Liquefaction is a phenomenon where saturated sand and silt take on the characteristics of a liquid during the intense shaking of an earthquake. The highest hazard areas are concentrated in regions of man-made landfill, especially fill that was placed many decades ago in areas that were once submerged bay floor. Such areas along the Bay margins are found in San Francisco, Oakland and Alameda Island, as well as other places around San Francisco Bay. Other potentially hazardous areas include larger stream channels, which produce the loose young soils that are particularly susceptible to liquefaction.
Google Earth File
This layer shows the varying susceptibility in different parts of the region. Susceptibility is delineated in five units from “Very High” to “Very Low” hazard. Roughly one quarter of the San Francisco Bay region may be exposed to liquefaction—the area mapped in the “Very High”, “High” and “Moderate” categories makes up about 25% of the 9-county region.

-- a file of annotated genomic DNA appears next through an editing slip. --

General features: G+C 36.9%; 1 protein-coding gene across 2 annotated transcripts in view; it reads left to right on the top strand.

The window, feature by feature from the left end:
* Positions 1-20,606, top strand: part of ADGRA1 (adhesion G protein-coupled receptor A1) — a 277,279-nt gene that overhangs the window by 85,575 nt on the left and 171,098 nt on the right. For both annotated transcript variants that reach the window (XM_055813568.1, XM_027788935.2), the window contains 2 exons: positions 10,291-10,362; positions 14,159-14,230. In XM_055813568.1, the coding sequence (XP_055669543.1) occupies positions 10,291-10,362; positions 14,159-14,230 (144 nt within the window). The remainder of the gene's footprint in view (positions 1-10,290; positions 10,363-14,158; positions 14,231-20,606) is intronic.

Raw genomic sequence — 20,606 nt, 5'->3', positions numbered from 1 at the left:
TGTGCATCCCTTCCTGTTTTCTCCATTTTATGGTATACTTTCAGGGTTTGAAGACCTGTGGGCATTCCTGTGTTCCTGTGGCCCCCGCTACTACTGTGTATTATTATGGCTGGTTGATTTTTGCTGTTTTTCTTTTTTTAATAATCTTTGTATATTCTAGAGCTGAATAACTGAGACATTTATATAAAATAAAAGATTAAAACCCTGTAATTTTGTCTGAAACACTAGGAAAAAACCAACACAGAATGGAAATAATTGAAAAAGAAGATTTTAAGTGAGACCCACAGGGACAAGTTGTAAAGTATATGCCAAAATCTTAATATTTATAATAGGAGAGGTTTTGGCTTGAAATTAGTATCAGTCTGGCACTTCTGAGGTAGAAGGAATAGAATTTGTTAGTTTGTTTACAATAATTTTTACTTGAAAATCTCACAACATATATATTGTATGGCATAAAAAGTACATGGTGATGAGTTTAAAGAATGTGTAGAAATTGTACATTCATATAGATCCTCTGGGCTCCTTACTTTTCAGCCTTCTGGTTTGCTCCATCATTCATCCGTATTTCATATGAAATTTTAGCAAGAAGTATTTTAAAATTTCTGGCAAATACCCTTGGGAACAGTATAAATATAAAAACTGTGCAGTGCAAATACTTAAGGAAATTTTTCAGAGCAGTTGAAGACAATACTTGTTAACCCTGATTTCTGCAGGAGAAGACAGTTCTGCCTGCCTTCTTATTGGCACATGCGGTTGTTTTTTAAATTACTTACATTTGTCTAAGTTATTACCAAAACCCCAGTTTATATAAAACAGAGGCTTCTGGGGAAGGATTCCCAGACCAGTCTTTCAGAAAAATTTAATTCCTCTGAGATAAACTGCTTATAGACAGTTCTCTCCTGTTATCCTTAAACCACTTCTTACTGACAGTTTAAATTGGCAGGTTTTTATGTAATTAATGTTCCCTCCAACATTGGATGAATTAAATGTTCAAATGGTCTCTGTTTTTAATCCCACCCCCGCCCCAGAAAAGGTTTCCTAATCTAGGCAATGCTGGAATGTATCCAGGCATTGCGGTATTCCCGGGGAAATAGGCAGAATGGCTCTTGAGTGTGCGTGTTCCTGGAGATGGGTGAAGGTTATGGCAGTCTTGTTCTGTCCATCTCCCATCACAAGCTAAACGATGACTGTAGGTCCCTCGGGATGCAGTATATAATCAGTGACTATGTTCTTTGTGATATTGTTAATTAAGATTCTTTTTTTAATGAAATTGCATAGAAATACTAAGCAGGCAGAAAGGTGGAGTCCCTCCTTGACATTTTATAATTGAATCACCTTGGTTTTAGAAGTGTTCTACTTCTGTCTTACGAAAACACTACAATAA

Note that this KML layer has the “Very Low” liquefaction susceptibility zones turned off by default.
Liquefaction Susceptibility (5 kB)
- Liquefaction (USGS & California Geological Survey)
- Data source: USGS Open File Report 00-444
- Additional (updated) Data: USGS Open File Report 2006-1037
This layer is intended solely as an educational tool. The California Geological Survey produces State-mandated regulatory maps that show “Zones of Required Investigation” for liquefaction (and landslide) hazard. Google Earth software enables you to zoom in beyond the level of accuracy provided in these data layers.